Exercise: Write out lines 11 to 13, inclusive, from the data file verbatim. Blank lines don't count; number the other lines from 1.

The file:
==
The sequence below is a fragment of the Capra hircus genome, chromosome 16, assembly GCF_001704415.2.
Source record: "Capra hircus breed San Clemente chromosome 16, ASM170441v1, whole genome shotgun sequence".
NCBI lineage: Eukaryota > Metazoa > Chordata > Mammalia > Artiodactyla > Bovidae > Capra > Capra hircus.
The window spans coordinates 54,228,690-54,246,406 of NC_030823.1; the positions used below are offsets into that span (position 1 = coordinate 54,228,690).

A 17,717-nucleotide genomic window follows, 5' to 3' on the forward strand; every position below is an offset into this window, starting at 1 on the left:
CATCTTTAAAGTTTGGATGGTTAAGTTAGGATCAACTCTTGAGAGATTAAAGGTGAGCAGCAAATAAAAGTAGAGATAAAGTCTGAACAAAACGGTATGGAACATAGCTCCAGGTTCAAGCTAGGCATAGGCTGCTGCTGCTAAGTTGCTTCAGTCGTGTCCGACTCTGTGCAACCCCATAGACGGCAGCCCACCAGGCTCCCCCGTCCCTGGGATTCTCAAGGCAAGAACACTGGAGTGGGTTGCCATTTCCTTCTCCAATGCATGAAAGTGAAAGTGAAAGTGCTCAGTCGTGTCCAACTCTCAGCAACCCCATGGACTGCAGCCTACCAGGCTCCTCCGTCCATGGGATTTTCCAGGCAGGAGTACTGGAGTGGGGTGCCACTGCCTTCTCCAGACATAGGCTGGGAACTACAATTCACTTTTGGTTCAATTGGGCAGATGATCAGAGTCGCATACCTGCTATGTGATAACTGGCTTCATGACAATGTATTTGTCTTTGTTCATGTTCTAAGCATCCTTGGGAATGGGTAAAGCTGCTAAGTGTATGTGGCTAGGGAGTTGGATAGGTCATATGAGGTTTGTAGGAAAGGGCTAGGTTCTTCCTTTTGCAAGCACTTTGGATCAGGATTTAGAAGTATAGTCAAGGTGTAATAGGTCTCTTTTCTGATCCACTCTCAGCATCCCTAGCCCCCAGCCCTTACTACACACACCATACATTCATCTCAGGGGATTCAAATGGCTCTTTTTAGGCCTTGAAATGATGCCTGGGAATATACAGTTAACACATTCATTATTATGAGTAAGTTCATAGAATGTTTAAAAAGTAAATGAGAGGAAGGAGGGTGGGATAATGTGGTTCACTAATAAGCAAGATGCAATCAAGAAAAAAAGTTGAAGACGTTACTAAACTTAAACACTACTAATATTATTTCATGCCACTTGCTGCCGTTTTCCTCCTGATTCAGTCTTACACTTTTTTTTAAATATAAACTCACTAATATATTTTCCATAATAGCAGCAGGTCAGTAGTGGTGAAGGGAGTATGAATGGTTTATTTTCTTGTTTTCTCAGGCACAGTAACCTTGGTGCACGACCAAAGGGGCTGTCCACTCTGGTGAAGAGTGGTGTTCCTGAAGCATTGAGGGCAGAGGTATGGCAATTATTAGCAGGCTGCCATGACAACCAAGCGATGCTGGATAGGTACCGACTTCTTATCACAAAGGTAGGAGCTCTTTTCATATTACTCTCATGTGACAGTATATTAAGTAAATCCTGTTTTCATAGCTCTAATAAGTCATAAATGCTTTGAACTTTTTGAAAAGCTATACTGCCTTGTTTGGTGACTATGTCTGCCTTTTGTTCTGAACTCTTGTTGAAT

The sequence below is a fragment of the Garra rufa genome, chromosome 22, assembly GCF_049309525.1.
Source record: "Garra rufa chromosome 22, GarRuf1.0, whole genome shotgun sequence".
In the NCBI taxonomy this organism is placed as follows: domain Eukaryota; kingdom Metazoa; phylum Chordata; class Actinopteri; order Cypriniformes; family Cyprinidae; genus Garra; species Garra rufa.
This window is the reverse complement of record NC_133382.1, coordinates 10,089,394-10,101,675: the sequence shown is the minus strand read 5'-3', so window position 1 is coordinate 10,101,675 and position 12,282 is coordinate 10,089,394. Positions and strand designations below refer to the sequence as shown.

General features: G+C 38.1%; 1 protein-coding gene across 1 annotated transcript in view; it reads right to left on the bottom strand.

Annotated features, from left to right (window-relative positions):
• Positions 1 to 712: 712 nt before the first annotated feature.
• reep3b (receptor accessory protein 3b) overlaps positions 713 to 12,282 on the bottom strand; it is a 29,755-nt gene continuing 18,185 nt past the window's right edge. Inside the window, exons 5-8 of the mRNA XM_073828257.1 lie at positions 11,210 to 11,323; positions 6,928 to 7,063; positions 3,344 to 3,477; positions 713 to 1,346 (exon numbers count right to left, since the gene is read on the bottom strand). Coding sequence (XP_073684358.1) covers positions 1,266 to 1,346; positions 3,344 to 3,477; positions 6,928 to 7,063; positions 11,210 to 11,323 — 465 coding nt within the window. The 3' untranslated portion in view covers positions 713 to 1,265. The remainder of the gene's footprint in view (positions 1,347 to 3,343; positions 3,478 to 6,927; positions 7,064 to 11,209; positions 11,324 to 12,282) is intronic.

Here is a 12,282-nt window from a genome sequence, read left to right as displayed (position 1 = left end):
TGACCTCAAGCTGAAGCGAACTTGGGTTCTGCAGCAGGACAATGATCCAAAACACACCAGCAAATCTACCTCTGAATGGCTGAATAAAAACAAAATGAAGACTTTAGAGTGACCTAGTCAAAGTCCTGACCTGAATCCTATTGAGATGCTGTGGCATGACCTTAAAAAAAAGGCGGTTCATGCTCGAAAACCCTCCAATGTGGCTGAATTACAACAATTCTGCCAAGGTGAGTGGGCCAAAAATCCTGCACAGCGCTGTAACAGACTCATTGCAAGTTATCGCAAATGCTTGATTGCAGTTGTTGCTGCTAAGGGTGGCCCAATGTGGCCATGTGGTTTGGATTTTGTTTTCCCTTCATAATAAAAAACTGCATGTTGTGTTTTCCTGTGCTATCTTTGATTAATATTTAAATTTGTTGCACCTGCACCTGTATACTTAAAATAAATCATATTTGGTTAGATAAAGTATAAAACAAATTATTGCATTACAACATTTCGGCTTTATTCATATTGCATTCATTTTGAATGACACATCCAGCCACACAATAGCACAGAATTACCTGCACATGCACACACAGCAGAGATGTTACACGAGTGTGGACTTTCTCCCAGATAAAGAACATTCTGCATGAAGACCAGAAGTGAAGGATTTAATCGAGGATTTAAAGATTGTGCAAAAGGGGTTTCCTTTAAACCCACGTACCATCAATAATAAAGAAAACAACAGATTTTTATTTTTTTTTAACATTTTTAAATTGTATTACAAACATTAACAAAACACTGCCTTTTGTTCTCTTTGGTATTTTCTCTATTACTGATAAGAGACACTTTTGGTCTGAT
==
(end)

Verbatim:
General features: G+C 38.1%; 1 protein-coding gene across 1 annotated transcript in view; it reads right to left on the bottom strand.

Annotated features, from left to right (window-relative positions):
• Positions 1 to 712: 712 nt before the first annotated feature.